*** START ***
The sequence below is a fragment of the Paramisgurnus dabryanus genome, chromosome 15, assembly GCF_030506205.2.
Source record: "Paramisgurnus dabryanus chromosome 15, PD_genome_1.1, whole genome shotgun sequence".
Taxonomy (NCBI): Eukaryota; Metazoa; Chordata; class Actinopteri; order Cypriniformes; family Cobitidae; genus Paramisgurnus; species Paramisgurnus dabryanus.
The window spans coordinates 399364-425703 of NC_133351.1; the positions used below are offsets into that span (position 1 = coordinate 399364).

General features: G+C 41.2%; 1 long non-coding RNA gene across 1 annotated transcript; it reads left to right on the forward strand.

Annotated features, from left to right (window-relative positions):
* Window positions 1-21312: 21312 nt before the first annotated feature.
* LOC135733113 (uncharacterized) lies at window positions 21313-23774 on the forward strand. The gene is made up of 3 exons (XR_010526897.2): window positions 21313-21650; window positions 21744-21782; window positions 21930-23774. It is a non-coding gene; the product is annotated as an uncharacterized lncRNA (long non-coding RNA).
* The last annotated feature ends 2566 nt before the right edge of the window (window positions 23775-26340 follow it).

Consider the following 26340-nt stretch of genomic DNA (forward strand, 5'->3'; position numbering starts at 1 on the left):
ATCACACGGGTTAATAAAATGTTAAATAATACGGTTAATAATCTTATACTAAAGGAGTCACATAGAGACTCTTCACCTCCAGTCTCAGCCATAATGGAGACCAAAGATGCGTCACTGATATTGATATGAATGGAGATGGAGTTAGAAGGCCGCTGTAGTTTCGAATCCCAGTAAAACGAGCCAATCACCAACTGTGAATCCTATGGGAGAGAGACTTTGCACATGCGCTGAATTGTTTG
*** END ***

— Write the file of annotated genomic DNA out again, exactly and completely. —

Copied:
The sequence below is a fragment of the Paramisgurnus dabryanus genome, chromosome 15, assembly GCF_030506205.2.
Source record: "Paramisgurnus dabryanus chromosome 15, PD_genome_1.1, whole genome shotgun sequence".
Taxonomy (NCBI): Eukaryota; Metazoa; Chordata; class Actinopteri; order Cypriniformes; family Cobitidae; genus Paramisgurnus; species Paramisgurnus dabryanus.
The window spans coordinates 399364-425703 of NC_133351.1; the positions used below are offsets into that span (position 1 = coordinate 399364).

General features: G+C 41.2%; 1 long non-coding RNA gene across 1 annotated transcript; it reads left to right on the forward strand.

Annotated features, from left to right (window-relative positions):
* Window positions 1-21312: 21312 nt before the first annotated feature.
* LOC135733113 (uncharacterized) lies at window positions 21313-23774 on the forward strand. The gene is made up of 3 exons (XR_010526897.2): window positions 21313-21650; window positions 21744-21782; window positions 21930-23774. It is a non-coding gene; the product is annotated as an uncharacterized lncRNA (long non-coding RNA).
* The last annotated feature ends 2566 nt before the right edge of the window (window positions 23775-26340 follow it).

Consider the following 26340-nt stretch of genomic DNA (forward strand, 5'->3'; position numbering starts at 1 on the left):
ATCACACGGGTTAATAAAATGTTAAATAATACGGTTAATAATCTTATACTAAAGGAGTCACATAGAGACTCTTCACCTCCAGTCTCAGCCATAATGGAGACCAAAGATGCGTCACTGATATTGATATGAATGGAGATGGAGTTAGAAGGCCGCTGTAGTTTCGAATCCCAGTAAAACGAGCCAATCACCAACTGTGAATCCTATGGGAGAGAGACTTTGCACATGCGCTGAATTGTTTG